Friday, February 04, 2005

From Parochial and Plain Sermons
by Venerable John Henry Newman

Herod the Tetrarch had taken his brother's wife. John the Baptist protested against so heinous a sin; and the guilty king, though he could not bring himself to forsake it, yet respected the prophet, and tried to please him in other ways; but Herodias, the proud and cruel woman whom he had married, resented his interference, and at length effected his death. I need not go through the details of this atrocious history, which are well known to every reader of the Gospels.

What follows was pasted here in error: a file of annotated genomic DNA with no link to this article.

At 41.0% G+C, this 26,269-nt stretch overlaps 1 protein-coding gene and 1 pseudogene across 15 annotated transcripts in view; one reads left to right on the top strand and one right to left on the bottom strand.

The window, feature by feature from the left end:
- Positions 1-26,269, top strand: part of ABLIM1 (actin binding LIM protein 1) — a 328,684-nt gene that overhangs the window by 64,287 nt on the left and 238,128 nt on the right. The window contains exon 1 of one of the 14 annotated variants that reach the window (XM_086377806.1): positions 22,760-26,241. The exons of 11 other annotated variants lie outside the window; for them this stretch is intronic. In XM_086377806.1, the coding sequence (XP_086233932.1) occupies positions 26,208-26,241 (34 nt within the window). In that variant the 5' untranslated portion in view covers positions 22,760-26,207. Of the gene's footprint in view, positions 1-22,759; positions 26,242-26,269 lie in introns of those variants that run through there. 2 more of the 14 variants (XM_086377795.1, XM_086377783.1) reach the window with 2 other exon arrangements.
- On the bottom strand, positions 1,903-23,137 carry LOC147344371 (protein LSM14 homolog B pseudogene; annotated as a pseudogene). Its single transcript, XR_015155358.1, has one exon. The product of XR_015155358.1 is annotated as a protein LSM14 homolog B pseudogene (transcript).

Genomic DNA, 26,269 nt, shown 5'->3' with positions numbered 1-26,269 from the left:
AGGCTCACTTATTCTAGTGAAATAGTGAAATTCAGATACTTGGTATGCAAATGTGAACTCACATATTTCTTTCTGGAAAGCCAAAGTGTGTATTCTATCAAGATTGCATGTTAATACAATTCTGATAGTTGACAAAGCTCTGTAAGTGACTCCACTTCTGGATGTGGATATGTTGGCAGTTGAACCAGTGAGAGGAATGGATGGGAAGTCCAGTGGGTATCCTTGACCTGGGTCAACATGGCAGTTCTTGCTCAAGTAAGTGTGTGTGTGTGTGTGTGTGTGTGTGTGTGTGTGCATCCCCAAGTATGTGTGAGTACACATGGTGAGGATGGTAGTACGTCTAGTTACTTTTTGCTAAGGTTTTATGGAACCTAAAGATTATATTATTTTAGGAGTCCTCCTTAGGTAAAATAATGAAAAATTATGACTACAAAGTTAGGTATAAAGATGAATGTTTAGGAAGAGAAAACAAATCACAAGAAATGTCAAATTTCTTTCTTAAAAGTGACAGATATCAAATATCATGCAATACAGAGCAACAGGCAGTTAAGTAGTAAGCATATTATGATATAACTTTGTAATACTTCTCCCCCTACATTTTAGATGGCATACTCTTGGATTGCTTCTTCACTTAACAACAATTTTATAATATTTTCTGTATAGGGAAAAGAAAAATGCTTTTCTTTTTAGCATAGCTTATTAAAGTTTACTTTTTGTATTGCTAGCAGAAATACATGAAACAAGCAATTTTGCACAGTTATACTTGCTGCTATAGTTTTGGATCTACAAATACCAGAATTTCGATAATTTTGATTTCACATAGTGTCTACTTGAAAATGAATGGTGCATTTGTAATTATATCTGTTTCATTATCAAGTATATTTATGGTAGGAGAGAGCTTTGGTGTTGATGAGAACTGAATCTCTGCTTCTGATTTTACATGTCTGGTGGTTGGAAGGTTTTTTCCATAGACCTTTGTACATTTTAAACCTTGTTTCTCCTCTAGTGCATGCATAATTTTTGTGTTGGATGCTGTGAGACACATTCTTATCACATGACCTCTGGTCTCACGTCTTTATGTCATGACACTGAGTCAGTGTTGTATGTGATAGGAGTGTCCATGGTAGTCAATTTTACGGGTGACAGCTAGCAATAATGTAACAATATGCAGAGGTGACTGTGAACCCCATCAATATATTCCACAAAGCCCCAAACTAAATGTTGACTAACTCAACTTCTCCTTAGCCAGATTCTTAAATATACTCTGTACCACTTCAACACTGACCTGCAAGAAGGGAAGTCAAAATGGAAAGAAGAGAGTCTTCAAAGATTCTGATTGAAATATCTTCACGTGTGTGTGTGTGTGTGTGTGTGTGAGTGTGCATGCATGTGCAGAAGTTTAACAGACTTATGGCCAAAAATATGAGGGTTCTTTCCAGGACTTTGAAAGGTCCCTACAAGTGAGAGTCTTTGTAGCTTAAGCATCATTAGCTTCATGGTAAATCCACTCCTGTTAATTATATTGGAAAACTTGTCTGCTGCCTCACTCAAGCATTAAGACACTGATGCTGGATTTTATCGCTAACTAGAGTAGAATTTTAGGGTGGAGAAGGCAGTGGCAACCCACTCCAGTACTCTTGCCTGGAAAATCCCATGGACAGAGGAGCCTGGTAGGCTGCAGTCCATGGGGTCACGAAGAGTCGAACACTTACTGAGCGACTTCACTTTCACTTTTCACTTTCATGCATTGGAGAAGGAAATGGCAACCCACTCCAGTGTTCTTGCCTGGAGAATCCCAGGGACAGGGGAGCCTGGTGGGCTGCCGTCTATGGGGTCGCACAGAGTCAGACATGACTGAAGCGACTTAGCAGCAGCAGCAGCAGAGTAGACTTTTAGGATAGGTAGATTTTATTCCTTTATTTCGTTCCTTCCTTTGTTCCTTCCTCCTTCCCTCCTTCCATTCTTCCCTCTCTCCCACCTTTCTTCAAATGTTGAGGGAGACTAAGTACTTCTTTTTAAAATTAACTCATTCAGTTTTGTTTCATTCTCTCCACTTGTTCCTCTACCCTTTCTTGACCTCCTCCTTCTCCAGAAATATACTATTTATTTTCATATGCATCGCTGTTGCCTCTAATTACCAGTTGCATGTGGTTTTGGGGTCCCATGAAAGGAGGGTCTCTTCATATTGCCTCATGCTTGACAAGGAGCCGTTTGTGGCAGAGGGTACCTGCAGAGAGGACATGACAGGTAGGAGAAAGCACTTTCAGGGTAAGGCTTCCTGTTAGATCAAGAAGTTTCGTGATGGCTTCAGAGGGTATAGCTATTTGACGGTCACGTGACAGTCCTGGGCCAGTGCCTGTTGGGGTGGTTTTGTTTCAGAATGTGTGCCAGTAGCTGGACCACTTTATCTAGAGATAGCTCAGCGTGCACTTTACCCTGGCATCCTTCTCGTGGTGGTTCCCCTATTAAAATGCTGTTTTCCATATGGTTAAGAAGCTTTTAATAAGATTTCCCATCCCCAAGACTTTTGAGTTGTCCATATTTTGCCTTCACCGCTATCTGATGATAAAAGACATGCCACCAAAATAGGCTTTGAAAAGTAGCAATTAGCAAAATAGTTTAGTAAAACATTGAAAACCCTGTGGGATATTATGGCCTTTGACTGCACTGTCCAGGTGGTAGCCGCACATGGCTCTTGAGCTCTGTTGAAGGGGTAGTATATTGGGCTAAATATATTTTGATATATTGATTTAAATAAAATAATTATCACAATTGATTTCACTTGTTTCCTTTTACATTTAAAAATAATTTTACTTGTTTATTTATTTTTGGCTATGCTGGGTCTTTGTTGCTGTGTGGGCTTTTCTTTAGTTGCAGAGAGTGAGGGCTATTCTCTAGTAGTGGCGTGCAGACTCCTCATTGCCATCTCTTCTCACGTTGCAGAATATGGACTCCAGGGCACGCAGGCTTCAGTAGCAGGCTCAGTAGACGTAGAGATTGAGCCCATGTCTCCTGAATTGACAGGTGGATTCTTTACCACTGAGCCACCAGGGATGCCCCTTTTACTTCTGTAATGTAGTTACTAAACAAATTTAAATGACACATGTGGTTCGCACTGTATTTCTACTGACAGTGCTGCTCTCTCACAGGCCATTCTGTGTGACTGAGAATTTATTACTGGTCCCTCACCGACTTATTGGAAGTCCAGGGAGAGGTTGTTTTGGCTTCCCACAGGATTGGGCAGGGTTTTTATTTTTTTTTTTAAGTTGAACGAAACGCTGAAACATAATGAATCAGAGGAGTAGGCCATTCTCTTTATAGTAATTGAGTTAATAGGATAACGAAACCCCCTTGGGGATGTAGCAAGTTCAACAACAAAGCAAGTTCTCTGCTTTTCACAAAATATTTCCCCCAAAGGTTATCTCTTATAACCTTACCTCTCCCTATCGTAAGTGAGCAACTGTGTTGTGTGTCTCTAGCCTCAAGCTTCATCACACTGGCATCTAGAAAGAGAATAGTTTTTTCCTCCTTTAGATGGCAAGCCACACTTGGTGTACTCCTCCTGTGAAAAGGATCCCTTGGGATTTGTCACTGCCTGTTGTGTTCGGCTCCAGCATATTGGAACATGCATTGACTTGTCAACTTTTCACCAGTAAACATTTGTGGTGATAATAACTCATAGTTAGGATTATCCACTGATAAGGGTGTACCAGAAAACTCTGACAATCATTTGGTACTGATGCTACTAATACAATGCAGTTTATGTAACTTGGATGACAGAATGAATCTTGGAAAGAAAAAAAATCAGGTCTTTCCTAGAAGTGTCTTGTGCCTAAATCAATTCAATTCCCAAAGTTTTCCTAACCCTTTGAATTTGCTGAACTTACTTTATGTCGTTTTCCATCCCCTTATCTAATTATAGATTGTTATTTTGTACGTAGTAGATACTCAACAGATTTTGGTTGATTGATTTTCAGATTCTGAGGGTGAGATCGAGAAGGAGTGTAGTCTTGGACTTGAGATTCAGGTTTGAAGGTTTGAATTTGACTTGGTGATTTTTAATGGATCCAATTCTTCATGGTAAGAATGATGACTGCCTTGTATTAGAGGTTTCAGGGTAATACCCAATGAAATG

St. John the Baptist had a most difficult office to fulfil; that of rebuking a king. Not that it is difficult for a man of rude arrogant mind to say a harsh thing to men in power,—nay, rather, it is a gratification to such a one; but it is difficult to rebuke well, that is, at a right time, in a right spirit, and a right manner. The Holy Baptist rebuked Herod without making him angry; therefore he must have rebuked him with gravity, temper, sincerity, and an evident good-will towards him. On the other hand, he spoke so firmly, sharply, and faithfully, that his rebuke cost him his life.

We who now live have not that extreme duty put upon us with which St. John was laden; yet every one of us has a share in his office, inasmuch as we are all bound "to rebuke vice boldly," when we have fit opportunities for so doing.


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